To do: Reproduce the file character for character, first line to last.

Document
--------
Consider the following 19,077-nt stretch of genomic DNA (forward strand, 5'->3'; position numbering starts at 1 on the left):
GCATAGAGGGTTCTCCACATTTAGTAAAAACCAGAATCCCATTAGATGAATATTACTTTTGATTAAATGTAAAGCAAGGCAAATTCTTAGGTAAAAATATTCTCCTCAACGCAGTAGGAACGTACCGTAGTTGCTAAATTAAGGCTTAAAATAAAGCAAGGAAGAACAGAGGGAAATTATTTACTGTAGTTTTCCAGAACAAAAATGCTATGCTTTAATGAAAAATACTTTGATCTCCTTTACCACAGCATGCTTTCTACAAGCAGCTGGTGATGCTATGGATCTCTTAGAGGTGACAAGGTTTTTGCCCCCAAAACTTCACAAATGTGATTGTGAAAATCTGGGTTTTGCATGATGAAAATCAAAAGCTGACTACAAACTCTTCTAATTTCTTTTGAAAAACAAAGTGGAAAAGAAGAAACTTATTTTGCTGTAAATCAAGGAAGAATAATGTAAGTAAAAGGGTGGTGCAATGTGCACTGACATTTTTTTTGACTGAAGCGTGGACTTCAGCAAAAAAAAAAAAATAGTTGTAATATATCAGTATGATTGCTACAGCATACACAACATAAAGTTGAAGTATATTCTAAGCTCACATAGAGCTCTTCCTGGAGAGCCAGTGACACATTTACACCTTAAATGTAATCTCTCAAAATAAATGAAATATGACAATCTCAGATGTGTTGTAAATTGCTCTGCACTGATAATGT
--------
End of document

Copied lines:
Consider the following 19,077-nt stretch of genomic DNA (forward strand, 5'->3'; position numbering starts at 1 on the left):
GCATAGAGGGTTCTCCACATTTAGTAAAAACCAGAATCCCATTAGATGAATATTACTTTTGATTAAATGTAAAGCAAGGCAAATTCTTAGGTAAAAATATTCTCCTCAACGCAGTAGGAACGTACCGTAGTTGCTAAATTAAGGCTTAAAATAAAGCAAGGAAGAACAGAGGGAAATTATTTACTGTAGTTTTCCAGAACAAAAATGCTATGCTTTAATGAAAAATACTTTGATCTCCTTTACCACAGCATGCTTTCTACAAGCAGCTGGTGATGCTATGGATCTCTTAGAGGTGACAAGGTTTTTGCCCCCAAAACTTCACAAATGTGATTGTGAAAATCTGGGTTTTGCATGATGAAAATCAAAAGCTGACTACAAACTCTTCTAATTTCTTTTGAAAAACAAAGTGGAAAAGAAGAAACTTATTTTGCTGTAAATCAAGGAAGAATAATGTAAGTAAAAGGGTGGTGCAATGTGCACTGACATTTTTTTTGACTGAAGCGTGGACTTCAGCAAAAAAAAAAAAATAGTTGTAATATATCAGTATGATTGCTACAGCATACACAACATAAAGTTGAAGTATATTCTAAGCTCACATAGAGCTCTTCCTGGAGAGCCAGTGACACATTTACACCTTAAATGTAATCTCTCAAAATAAATGAAATATGACAATCTCAGATGTGTTGTAAATTGCTCTGCACTGATAATGT